Despite the challenges, similar to Big Cajun Man’s mother, my father refuses to downsize. We’re not asking him to move to a long-term care facility; we just think life would be a lot easier if he moved to a condo or even a bungalow with everything on the same floor. We’ve planted the bug in his ear, but so far he isn’t open to the idea of moving.

My father doesn’t want to move because he likes the street he lives on and his neighbourhood. He also sees downsizing as one step closer to losing his freedom. My grandfather passed away at 62 years old, so for my dad losing his freedom is really scary.

Making It Work

Rather than nag my father and pressure him to move, my family is trying our best to support his decision. Instead of moving out, my youngest sister has stayed at home to help my father out. Likewise, my older sister and I stop by the house as often as we can to check in on my dad and run errands for him. We’ll also mow the lawn and shovel the sidewalk and driveway of snow during the wintertime.

When I bought my house, an important factor was being close to my mother and father so I could help them out in their old age. Fortunately, I’m a 15 minute walk away from both of them. This makes it easy to check in on them and make sure they’re ok.

When the Time Comes

There will likely come a time when my father has to leave the family home. I’m not sure when that will be, but it’s a time my siblings and I want to make as simple and stress-free as possible.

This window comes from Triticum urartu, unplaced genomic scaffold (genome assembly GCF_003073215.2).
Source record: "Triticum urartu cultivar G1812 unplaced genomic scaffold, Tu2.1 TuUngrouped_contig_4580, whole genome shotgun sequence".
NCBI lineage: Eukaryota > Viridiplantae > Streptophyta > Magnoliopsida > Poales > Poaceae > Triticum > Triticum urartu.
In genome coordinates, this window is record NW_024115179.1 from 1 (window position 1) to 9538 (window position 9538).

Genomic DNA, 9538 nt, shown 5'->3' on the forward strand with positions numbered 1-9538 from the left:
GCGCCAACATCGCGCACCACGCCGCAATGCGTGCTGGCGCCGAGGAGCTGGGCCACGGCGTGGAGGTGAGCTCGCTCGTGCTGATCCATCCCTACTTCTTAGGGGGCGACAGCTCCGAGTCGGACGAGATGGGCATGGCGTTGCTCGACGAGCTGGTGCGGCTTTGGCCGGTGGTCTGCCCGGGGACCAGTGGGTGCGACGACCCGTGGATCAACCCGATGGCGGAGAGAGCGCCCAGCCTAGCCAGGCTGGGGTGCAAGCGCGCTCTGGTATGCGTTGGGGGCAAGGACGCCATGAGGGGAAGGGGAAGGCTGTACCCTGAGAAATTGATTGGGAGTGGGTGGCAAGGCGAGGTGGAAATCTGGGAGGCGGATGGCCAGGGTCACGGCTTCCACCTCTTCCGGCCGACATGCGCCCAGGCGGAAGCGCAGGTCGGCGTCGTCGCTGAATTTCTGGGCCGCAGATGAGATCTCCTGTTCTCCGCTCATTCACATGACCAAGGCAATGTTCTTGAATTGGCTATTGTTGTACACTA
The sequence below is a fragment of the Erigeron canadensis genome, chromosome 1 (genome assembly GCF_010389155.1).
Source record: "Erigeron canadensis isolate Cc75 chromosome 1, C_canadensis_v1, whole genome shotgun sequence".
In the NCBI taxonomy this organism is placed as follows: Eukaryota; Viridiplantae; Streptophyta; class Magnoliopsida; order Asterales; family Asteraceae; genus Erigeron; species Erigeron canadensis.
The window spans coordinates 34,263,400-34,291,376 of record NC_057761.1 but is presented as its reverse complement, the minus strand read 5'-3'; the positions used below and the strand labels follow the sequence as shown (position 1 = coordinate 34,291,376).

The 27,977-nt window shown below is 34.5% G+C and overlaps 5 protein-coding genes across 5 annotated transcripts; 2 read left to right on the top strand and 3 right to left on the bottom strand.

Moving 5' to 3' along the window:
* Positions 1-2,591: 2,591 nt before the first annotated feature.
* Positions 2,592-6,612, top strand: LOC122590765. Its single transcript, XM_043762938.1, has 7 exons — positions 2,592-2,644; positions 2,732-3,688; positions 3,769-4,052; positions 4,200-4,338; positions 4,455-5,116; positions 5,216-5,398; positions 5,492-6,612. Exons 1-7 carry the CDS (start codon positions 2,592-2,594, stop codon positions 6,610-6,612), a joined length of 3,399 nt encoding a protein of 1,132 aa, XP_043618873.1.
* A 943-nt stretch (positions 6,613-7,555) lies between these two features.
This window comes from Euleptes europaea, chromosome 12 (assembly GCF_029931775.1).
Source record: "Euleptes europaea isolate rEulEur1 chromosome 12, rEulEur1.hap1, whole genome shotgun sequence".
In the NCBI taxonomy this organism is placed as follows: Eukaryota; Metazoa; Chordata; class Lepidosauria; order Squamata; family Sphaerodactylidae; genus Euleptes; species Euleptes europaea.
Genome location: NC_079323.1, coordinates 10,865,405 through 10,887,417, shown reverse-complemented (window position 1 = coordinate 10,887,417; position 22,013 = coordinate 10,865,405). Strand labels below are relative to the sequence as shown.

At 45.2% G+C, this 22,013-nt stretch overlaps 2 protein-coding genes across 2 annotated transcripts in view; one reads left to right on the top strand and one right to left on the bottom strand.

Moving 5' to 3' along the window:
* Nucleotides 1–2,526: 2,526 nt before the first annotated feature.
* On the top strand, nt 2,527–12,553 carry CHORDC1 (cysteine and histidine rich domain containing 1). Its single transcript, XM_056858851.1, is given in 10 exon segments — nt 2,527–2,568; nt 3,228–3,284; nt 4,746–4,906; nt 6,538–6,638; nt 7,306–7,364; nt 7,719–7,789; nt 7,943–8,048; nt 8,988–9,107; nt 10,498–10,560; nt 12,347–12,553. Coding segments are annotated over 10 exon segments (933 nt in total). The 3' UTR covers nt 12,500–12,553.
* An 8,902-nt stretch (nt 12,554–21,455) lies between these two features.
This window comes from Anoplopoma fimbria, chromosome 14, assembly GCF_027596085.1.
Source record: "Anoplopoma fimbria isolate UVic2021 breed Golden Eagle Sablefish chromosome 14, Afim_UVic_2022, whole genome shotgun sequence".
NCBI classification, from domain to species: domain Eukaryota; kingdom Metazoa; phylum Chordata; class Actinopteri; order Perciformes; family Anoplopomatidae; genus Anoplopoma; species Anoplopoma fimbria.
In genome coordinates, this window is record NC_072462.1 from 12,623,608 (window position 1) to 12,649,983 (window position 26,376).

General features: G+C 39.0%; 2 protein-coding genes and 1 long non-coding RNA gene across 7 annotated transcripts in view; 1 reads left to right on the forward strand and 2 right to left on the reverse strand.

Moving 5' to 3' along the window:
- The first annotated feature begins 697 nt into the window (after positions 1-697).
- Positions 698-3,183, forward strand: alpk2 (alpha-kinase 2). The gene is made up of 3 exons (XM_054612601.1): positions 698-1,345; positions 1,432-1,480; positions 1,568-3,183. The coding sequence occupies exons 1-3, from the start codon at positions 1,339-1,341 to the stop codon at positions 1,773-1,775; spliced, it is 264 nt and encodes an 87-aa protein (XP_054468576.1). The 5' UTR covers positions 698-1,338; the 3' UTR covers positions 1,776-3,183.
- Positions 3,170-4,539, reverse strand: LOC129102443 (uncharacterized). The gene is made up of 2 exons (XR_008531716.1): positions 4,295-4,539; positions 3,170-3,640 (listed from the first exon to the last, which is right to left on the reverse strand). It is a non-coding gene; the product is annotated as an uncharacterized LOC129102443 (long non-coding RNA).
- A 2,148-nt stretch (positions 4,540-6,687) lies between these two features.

My older sister is a real estate agent, so selling the family home won’t be a big deal. She can list my father’s home and stage it so that it sells for top dollar.

The toughest part will be convincing my father to downsize. Perhaps he will come to the realization on his own. If not, most of my friends are facing similar situations. Instead of pressuring my dad, I’ll tell him about how much better my friend’s parent’s life is since downsizing.

If push comes to shove there will be a time when my father has to downsize, but I’d much prefer the carrot over the stick approach. I’d like to exhaust the carrot approach before even considering the stick approach. That being said, you have to be ready to have the tough conversations if needed.

About the Author

Sean Cooper
Mr Cooper

Sean Cooper is the bestselling author of the book, Burn Your Mortgage: The Simple, Powerful Path to Financial Freedom for Canadians. He bought his first house when he was only 27 in Toronto and paid off his mortgage in just 3 years by age 30. An in-demand Personal Finance Journalist, Money Coach and Speaker, his articles and blogs have been featured in publications such as the Toronto Star, Globe and Mail, Financial Post and MoneySense. Connect with Sean on LinkedInTwitterFacebook and Instagram.